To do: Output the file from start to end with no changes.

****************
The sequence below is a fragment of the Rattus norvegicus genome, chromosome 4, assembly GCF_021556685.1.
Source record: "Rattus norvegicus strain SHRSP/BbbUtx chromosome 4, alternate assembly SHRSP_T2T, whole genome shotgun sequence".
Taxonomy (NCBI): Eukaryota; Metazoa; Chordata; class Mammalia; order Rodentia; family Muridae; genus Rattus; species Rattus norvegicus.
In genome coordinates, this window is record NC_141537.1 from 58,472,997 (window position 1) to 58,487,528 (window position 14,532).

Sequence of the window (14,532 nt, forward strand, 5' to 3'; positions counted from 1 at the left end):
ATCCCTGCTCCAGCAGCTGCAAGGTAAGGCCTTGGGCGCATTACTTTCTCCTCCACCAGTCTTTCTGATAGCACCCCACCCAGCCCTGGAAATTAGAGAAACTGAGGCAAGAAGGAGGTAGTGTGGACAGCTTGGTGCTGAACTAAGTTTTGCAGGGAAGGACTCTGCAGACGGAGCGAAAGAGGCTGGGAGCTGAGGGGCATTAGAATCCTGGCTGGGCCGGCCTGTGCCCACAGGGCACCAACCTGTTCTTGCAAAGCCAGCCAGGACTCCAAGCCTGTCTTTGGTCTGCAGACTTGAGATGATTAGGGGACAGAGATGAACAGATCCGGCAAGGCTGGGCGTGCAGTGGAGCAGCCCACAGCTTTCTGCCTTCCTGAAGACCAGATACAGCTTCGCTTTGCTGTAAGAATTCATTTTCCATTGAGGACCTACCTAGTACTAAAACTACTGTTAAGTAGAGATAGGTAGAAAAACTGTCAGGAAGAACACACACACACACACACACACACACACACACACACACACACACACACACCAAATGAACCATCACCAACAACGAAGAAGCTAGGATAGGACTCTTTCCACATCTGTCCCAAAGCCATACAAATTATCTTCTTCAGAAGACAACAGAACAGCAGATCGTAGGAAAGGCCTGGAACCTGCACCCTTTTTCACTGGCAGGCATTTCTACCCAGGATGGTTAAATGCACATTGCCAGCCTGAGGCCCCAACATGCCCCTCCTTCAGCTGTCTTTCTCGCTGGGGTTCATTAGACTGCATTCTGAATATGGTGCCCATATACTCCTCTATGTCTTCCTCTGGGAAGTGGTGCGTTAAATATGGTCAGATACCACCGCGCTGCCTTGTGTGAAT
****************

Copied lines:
The sequence below is a fragment of the Rattus norvegicus genome, chromosome 4, assembly GCF_021556685.1.
Source record: "Rattus norvegicus strain SHRSP/BbbUtx chromosome 4, alternate assembly SHRSP_T2T, whole genome shotgun sequence".
Taxonomy (NCBI): Eukaryota; Metazoa; Chordata; class Mammalia; order Rodentia; family Muridae; genus Rattus; species Rattus norvegicus.
In genome coordinates, this window is record NC_141537.1 from 58,472,997 (window position 1) to 58,487,528 (window position 14,532).

Sequence of the window (14,532 nt, forward strand, 5' to 3'; positions counted from 1 at the left end):
ATCCCTGCTCCAGCAGCTGCAAGGTAAGGCCTTGGGCGCATTACTTTCTCCTCCACCAGTCTTTCTGATAGCACCCCACCCAGCCCTGGAAATTAGAGAAACTGAGGCAAGAAGGAGGTAGTGTGGACAGCTTGGTGCTGAACTAAGTTTTGCAGGGAAGGACTCTGCAGACGGAGCGAAAGAGGCTGGGAGCTGAGGGGCATTAGAATCCTGGCTGGGCCGGCCTGTGCCCACAGGGCACCAACCTGTTCTTGCAAAGCCAGCCAGGACTCCAAGCCTGTCTTTGGTCTGCAGACTTGAGATGATTAGGGGACAGAGATGAACAGATCCGGCAAGGCTGGGCGTGCAGTGGAGCAGCCCACAGCTTTCTGCCTTCCTGAAGACCAGATACAGCTTCGCTTTGCTGTAAGAATTCATTTTCCATTGAGGACCTACCTAGTACTAAAACTACTGTTAAGTAGAGATAGGTAGAAAAACTGTCAGGAAGAACACACACACACACACACACACACACACACACACACACACACACACACACCAAATGAACCATCACCAACAACGAAGAAGCTAGGATAGGACTCTTTCCACATCTGTCCCAAAGCCATACAAATTATCTTCTTCAGAAGACAACAGAACAGCAGATCGTAGGAAAGGCCTGGAACCTGCACCCTTTTTCACTGGCAGGCATTTCTACCCAGGATGGTTAAATGCACATTGCCAGCCTGAGGCCCCAACATGCCCCTCCTTCAGCTGTCTTTCTCGCTGGGGTTCATTAGACTGCATTCTGAATATGGTGCCCATATACTCCTCTATGTCTTCCTCTGGGAAGTGGTGCGTTAAATATGGTCAGATACCACCGCGCTGCCTTGTGTGAAT